Tensions rise between McKillen and Quinlan over name of firm
GIVEN his ongoing support for the billionaire Barclay brothers in their battle to gain control of the prestigious Claridge's, Berkeley and Connaught hotels, it's probably fair to say that Derek Quinlan isn't exactly flavour of the month with Belfast-born property tycoon Paddy McKillen – a man with his own ambitions to own the famous London landmarks.
But relations between the two Irishmen took yet another turn for the worse recently thanks to an unfortunate choice of company name made by Mr Quinlan's close friend and business associate, Gerry Murphy.
Both Mr McKillen and his wife, the well-known former model Maura, are understood to have been incensed after hearing that Mr Murphy had given the name of Kalli Capita to his newly established business.
Based in London's Berkeley Square, Kalli Capital has retained Mr Quinlan as a consultant and is rumoured to be in talks already with a number of Middle Eastern investors.
Mr Murphy told the Sunday Independent last month that the company had been inspired by a native of California with whom he and Mr Quinlan had been in discussions prior to its formation.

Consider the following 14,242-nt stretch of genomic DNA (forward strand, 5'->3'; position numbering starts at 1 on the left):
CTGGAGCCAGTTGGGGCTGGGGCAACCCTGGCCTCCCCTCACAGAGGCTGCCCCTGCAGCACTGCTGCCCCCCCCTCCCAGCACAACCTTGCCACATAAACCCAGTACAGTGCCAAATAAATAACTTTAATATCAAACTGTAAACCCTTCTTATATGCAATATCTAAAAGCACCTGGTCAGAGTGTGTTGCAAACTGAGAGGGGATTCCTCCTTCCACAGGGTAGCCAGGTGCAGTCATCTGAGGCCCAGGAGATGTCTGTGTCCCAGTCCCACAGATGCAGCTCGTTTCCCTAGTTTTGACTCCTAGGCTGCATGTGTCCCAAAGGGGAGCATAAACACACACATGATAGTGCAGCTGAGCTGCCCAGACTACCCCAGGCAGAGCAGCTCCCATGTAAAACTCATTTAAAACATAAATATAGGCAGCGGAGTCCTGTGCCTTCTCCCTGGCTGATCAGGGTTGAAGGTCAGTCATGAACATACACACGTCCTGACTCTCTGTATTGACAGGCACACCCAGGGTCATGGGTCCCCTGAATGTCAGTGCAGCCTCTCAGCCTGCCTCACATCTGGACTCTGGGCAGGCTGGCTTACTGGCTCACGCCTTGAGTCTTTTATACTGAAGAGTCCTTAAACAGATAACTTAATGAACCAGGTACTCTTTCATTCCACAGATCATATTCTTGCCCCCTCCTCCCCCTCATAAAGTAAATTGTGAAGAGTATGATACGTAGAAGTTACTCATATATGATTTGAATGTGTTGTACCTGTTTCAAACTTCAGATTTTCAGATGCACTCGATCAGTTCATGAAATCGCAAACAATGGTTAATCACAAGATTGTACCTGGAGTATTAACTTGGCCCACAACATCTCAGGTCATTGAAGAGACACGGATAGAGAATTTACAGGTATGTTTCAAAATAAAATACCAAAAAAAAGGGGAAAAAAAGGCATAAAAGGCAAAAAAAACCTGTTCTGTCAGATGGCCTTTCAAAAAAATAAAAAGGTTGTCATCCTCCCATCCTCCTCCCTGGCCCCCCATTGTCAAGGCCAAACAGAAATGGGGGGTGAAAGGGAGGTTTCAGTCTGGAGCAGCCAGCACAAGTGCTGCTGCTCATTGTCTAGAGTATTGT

The McKillens, for their part, are said to have been convinced that the company had in fact been named after their youngest daughter, Kali, in a deliberate attempt to upset them.
Contacted yesterday and asked to explain the situation, Mr Murphy said: "The company was established in October 2010 before the case [in London] started. It was called after the state of California. I was with a Californian lawyer at the time and looking for a simple catch name. She suggested the name.
"I had no idea that Paddy McKillen's daughter was called Kali.
"When Mr McKillen approached me about it in Dublin Airport, I explained it was an unfortunate coincidence. I decided to change the name as it was not hugely important to me what the business was called. I then decided to call it after the English village Pembridge."
Clearly anxious to defuse the still-simmering row, Mr Murphy forwarded a copy of a text message he had sent to Mr McKillen and his co-director Liam Cunningham, in which he apologised for any offence that had been caused by what he described as an "unfortunate coincidence".
The text read: "Paddy (copy Liam), Gerry here. I am changing the name of the company today and will destroy the stationery. I had no idea your daughter's name was Kali when I registered Kalli Capital on 20 November, 2010, which was well before the legal proceedings started.
"I assure you that this was an unfortunate coincidence and no deliberate personal offence was ever intended. Regards to you all, most especially young Kali. Gerry."
Mr Murphy also forwarded a copy of Mr McKillen's response in which the Belfast businessman acknowledged and appeared to accept his explanation, saying: "Gerry, greatly appreciated. Thanks Paddy."